A quick video that explains how they do those cool NBA commercials. This technique was first really used to great affect in Forrest Gump. It warms my heart that in the time since that movie’s release, the average motion graphic artist can do this on a shoe-string budget and with much greater success. Technology simply affords us better and cheaper tools than ever before.
Although much simpler, the basic idea of this technique was present in Miabi Films’ 2010 Xmas series.
Check out this riveting animation of a flyby of Saturn. This wasn’t drawn or modeled, but created by stitching together thousands of actual photographs taken from Cassini. This is as close as you’re going to get to actually visiting the jewel of our solar system unless someone invents some new-fangled fantastic means of propulsion.
I have no idea what this website Loffles is. Nor do I know why I am intrigued, but I am intrigued. Who wants to sign up and find out what it is with me? There’s bunnies on the homepage. That’s got to count for something. The real question is, without the hype, would anyone care?
Check it out. On Friday, March 4th, a new exhibit opens at the Brooklyn Museum called reOrder. reOrder is a “space-altering, site-specific architectural installation” created by Situ Studio in Brooklyn. It’s designed as a place for Museum visitors to congregate, relax, view temporary exhibitions, lectures, and, occasionally, see a performance.
I’m dear friends with one of the architects who worked on the fabrication of the exhibit so I’m painfully aware of the blood, sweat, and tears that went into creating this amazing thing. Look at the pictures below and follow the link. It looks like a Super Marios Bros game. It’ll be up for nearly a year so be sure to make a trip to the Brooklyn Museum one of your to-do items.
I’m new to the whole DSLR video thing, but since I got a Canon 550D, I’ve been obsessing over it for a month and a half now.
The photography world is a gadget game. Like golf. You don’t need that ball washer, but boy do you want it. When using a DSLR for video, there are all kinds of toys you usually need to make the experience more manageable. Hovering near the top of that must-have list is an external monitor for previewing what you’ll be shooting. There are several hinderances when using a DSLR camera as a video camera due to the form factor of the camera itself. The LCD is rigid (unless you have a 60D or now, a 600D) and depending on your shooting style, in an awkward spot for monitoring video in real time. An external monitor becomes a necessity to any quasi-serious shooting rig.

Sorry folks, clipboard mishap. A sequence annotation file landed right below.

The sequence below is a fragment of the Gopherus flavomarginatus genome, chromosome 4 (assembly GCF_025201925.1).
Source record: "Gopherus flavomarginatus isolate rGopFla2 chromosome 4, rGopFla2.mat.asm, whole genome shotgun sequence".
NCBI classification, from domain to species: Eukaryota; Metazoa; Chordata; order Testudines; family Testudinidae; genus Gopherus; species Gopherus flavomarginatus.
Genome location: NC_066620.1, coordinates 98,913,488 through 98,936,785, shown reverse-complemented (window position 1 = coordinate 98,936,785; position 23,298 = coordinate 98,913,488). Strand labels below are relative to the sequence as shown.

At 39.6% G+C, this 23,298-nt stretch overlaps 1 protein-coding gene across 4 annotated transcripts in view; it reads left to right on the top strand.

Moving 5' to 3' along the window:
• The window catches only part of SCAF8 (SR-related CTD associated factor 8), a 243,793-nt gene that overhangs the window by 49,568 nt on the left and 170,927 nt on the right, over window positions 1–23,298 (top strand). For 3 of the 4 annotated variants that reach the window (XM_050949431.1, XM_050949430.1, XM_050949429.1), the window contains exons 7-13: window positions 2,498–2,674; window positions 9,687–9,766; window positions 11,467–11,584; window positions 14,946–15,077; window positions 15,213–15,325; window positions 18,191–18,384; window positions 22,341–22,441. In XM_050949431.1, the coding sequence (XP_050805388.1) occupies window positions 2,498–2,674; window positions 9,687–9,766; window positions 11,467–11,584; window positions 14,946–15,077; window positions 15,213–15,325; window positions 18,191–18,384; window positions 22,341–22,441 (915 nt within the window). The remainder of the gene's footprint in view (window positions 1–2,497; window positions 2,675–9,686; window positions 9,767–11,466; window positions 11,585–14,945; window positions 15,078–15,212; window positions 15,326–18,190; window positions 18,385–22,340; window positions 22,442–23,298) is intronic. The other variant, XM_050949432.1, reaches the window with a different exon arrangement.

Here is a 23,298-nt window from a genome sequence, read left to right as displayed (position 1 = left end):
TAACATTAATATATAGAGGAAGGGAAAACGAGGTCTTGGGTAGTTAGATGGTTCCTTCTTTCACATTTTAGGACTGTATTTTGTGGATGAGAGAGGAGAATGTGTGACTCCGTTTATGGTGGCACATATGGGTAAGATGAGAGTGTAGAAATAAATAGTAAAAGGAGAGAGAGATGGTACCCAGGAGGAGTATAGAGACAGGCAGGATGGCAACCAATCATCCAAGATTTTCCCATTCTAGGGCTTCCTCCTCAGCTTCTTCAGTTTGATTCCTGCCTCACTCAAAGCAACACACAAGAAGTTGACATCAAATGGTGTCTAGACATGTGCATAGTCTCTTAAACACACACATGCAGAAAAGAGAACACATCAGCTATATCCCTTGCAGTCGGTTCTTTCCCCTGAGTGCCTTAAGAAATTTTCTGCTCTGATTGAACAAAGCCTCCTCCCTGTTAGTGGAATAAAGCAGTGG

Of course, they are pricey. You can use a monitor like the Lilliput 669 for $200, but this is not a proper monitor and pulling focus or judging exposure might be a challenge. For more professional options you can go with the SmallHD DP6 for $900 or the Marshall *insert model # here* for $900. These are monitors made specifically for the task of field monitoring from these DSLR cameras, but they take a bite out of your wallet.
I have none of those. For someone like me, a hobbyist, money for an external monitor is money that I’d rather earmark for another lens. Additionally, these monitors add extra weight, extra battery requirements, and of course, the need to buy extra stuff like hoods and mounting brackets. Lastly, they only feature one-way interaction with your rig. They can’t tell the camera to do anything from the monitor. They’re just video taps. Listening.
So I thought I’d throw my support behind Chris Fenwick in this video. He makes a wonderfully compelling case for app developers to write an app for the iPad that will enable it to act as a client monitor/camera remote. Presumably, you’ll already be bringing your iPad on a shoot to accomplish other tasks. I’m already using one as my slate when shooting dual system sound. Why not take advantage of the iPad’s beautiful screen and giant battery as well as manipulate camera settings like white balance and focus with the touch of a finger? The app can be development cheaply and sold at a reasonable price so us hobbyists can see fit to buy it. Canon, Apple, Bill in his mother’s basement… Please someone write this app.
Chris’ video was posted on YouTube 10 months ago and still nothing. The only thing I’ve seen that comes close to this idea is onOne’s DSLR Camera Remote app. Unfortunately, the app requires your camera to be hooked up to a computer first, instead of attaching to the iPad directly. This means you’ll always have to be tethered to a computer. Not too nimble. The free demo version seems a bit buggy as well, but it generally works. And for $40, at a price point people with a need for this functionally can afford.
Developers, make haste. You’re going to want to cash in on the DSLR video revolution. It’s game changing and it’s doesn’t look to be going anywhere.
a collection of random thoughts and ideas about the future with some comedy zested to taste.